WA government to spend $10m monitoring Alcoa’s mining near Perth’s dams

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Alcoa’s troubled bauxite mining in WA’s jarrah forest will have extra government scrutiny costing $10.5 million over four years as the US miner seeks to repair its tarnished environmental credentials.

The funding for the Alcoa Assurance Plan in the upcoming state budget will allow the Department of Water and Environmental Regulation to check that Alcoa’s mining near many of Perth’s water supply dams meets the conditions imposed on it.

Alcoa blasting bauxite to prepare for mining near Serpentine Dam.Credit: WA Forest Alliance

Environment minister Reece Whitby said he had high expectations of Alcoa’s environmental performance and the funding would ensure it was adequately monitored.

“Let me be clear, protecting our state’s drinking water remains paramount,” he said.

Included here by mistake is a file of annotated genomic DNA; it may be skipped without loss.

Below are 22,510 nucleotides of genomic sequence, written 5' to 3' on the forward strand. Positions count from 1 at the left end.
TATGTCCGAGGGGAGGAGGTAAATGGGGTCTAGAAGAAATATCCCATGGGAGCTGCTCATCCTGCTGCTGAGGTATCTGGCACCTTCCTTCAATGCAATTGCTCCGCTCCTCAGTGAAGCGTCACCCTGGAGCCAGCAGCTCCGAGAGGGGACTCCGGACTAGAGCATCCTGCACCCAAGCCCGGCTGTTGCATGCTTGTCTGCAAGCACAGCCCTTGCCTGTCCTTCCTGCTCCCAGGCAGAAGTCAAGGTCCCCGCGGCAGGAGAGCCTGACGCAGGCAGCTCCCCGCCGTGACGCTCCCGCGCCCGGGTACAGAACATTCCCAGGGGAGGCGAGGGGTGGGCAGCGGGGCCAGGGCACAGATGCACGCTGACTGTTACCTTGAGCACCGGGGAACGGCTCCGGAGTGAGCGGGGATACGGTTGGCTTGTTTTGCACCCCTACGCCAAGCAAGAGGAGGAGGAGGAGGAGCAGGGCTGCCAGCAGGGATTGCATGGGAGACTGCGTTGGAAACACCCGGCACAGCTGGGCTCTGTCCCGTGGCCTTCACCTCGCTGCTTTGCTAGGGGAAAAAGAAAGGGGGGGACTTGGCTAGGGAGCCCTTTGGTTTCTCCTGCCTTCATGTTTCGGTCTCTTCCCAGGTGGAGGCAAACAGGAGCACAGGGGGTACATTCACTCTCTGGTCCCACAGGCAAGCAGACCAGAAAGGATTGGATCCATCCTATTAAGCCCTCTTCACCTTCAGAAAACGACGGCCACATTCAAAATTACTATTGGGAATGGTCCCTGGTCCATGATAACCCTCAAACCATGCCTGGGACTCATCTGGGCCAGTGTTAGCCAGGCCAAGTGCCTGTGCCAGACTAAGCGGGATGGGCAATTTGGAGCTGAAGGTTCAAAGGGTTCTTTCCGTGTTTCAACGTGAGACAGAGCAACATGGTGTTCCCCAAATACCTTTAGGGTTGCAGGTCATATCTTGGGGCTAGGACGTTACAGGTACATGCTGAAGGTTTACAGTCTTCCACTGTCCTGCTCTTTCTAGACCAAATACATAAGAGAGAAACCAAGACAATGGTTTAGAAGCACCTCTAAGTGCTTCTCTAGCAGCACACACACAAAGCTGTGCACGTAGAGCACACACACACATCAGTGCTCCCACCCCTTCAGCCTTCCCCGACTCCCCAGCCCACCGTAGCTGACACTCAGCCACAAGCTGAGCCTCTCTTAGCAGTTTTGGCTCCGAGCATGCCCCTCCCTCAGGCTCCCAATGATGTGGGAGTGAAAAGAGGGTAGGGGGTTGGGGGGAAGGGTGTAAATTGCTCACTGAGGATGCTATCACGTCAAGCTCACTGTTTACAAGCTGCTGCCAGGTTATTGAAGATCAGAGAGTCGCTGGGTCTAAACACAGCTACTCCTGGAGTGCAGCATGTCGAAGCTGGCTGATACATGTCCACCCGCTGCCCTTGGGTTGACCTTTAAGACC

In early 2023, Alcoa’s 60th year of mining in Western Australia, the miner’s reputation was rocked by revelations from this masthead.

It was reported Water Corporation was concerned Alcoa’s forest clearing risked putting Serpentine Dam out of action for years, Alcoa had piped water containing toxic forever chemical PFAS over a drinking water dam with no regulatory approval, and the miner has not completed any rehabilitation of the 280 square kilometres of jarrah forest it has mined.

“Let me be clear, protecting our state’s drinking water remains paramount.”

WA environment minister Reece Whitby

In December, the state’s independent Environmental Protection Agency decided to review Alcoa’s mining plans which are normally approved behind closed doors by a committee of bureaucrats under legislative exemptions granted to the miner.

Typically, that action would have halted all mining in the areas being assessed because it is illegal to progress any activity on new projects under EPA assessment.



This article was originally published by a www.watoday.com.au

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